The Science of Measurement: A Historical Survey
Dover Publications, 1988 - 736 pagine
"Klein is both a skilled reporter and a wide-ranging humanistic scholar. The book is popular and learned, witty and serious, literary and mathematical — always solid and entertaining." — Los Angeles Times.
Although the topic of measurement might seem to lend itself to a dry-as-dust treatment, this book is just the opposite: an engrossing, easy-to-read study that treats a multifaceted topic with wit, imagination, and wide-ranging scholarship.Metrology, the science of measurement, usually concerns itself with length, weight, volume, temperature, and time, but in this comprehensive work the topic also encompasses nuclear radiation, thermal power, light, pressure, sound, and many other areas.
Representing nearly ten years of research effort, The Science of Measurement is considered a definitive book on the concepts and units by which we measure everything in our universe. Nontechnical in its approach, it is not only completely accessible to the general reader but as entertaining and fun to read as it is informative and comprehensive.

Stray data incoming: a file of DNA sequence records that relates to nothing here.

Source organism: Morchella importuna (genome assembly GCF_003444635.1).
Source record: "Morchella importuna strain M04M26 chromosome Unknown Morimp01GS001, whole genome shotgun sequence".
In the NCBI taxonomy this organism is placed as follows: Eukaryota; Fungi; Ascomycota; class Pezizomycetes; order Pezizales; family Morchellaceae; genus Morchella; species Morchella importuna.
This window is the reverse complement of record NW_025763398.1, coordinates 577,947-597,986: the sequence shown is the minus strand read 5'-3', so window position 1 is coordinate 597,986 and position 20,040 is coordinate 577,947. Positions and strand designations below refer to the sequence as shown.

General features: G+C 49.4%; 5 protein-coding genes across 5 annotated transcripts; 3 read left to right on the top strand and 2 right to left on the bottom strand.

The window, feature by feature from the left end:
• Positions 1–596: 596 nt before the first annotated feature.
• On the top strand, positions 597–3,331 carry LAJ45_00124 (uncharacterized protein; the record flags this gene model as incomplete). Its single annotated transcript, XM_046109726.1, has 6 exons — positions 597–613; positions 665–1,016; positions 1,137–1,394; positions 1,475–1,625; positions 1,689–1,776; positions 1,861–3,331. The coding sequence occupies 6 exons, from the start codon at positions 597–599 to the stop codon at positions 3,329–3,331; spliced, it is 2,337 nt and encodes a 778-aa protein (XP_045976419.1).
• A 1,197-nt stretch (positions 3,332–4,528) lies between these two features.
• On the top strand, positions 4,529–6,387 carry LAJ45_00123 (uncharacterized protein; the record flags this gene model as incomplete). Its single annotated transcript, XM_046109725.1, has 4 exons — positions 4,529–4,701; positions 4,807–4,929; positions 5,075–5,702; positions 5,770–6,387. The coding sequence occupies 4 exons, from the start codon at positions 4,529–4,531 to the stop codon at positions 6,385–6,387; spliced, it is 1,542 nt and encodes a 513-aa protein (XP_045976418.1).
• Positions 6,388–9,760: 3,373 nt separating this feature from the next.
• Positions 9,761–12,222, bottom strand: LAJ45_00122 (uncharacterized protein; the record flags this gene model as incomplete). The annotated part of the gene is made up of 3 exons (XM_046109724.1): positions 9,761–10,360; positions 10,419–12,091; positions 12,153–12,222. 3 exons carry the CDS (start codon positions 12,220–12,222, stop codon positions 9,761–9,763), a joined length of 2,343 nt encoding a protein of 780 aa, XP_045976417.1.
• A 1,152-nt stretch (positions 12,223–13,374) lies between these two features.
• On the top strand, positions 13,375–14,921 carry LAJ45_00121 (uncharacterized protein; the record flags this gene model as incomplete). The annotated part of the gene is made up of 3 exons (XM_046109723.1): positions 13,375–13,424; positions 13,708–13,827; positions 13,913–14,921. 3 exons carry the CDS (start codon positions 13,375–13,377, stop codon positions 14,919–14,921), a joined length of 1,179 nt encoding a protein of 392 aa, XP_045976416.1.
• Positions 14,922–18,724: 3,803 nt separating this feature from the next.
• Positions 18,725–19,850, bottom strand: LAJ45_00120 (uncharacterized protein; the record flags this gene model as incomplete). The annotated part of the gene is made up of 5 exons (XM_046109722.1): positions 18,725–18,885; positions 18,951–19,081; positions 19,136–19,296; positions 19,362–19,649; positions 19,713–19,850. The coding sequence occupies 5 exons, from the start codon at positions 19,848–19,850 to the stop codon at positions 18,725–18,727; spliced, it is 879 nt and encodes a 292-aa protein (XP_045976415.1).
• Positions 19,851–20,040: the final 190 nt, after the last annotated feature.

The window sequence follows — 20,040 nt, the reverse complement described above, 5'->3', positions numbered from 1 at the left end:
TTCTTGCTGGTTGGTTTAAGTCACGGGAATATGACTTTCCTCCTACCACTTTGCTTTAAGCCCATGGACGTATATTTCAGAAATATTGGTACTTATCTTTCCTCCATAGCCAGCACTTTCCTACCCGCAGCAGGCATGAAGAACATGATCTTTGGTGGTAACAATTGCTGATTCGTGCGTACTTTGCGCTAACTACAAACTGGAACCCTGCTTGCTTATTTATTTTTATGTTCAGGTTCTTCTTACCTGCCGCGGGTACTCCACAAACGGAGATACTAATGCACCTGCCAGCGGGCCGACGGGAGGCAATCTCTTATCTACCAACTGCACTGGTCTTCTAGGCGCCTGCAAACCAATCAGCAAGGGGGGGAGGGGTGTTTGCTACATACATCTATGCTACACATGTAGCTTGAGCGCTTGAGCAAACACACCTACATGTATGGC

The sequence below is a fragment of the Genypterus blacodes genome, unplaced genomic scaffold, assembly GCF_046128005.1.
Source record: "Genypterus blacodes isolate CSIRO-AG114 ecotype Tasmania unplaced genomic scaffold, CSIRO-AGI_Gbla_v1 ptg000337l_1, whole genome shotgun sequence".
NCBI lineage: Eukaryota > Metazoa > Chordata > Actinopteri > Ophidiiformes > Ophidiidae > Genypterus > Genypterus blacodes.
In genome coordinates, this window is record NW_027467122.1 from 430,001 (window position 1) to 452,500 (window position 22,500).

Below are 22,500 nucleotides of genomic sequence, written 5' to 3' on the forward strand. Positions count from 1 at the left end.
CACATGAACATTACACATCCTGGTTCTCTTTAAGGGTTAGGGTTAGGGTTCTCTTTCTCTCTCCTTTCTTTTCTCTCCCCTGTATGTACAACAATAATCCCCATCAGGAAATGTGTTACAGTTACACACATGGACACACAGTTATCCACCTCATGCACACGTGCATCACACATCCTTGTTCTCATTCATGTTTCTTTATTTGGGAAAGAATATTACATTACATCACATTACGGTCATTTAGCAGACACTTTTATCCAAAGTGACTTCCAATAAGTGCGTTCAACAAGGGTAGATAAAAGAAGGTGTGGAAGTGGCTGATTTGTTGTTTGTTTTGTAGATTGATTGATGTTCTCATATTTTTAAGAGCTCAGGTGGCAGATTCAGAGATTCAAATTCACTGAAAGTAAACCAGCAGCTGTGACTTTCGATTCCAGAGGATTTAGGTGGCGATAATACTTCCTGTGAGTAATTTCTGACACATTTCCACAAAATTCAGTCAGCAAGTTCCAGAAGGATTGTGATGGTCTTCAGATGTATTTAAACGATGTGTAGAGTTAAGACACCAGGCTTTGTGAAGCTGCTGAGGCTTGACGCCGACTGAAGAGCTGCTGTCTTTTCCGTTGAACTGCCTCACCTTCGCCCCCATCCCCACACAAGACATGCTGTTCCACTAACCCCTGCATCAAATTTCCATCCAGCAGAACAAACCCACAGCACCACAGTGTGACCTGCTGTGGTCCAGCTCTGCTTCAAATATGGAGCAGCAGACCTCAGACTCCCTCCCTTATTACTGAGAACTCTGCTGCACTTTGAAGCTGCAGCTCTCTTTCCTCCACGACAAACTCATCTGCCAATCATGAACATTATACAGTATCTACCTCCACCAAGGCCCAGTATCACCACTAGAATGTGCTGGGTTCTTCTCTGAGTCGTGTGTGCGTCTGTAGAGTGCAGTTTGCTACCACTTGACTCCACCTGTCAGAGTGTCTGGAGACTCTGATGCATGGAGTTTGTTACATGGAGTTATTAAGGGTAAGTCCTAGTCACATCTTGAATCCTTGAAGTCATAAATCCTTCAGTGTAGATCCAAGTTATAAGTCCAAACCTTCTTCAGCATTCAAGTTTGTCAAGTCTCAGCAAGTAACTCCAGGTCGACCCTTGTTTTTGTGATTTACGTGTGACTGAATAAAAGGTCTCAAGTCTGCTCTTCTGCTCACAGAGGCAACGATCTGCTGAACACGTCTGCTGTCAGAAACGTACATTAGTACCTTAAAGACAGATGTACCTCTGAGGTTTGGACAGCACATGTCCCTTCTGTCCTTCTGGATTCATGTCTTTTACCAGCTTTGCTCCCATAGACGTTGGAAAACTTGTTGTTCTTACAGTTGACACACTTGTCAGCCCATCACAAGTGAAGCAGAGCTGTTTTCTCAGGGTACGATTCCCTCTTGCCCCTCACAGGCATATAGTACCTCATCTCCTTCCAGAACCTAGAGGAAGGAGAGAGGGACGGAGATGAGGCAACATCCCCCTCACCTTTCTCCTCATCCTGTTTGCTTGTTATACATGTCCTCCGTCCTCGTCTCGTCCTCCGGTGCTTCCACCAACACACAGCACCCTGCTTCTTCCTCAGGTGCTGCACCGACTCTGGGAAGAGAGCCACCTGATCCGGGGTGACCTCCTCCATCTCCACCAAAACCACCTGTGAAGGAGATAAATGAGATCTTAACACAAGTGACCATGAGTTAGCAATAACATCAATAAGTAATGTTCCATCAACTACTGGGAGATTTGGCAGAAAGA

" . . . not concerned only with problems of measuring the limits of space or the size of the proton. It is filled with interesting digressions. Not a book for daydreaming, but a book for the curious. Klein's survey of the units and concepts by which we measure everything in the universe helps us understand that universe much better." — Boston Herald Advertiser
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Profusion of Confusions and Contradictions
Why in the World Make Much of Measurement? 23
Varieties of Volumes
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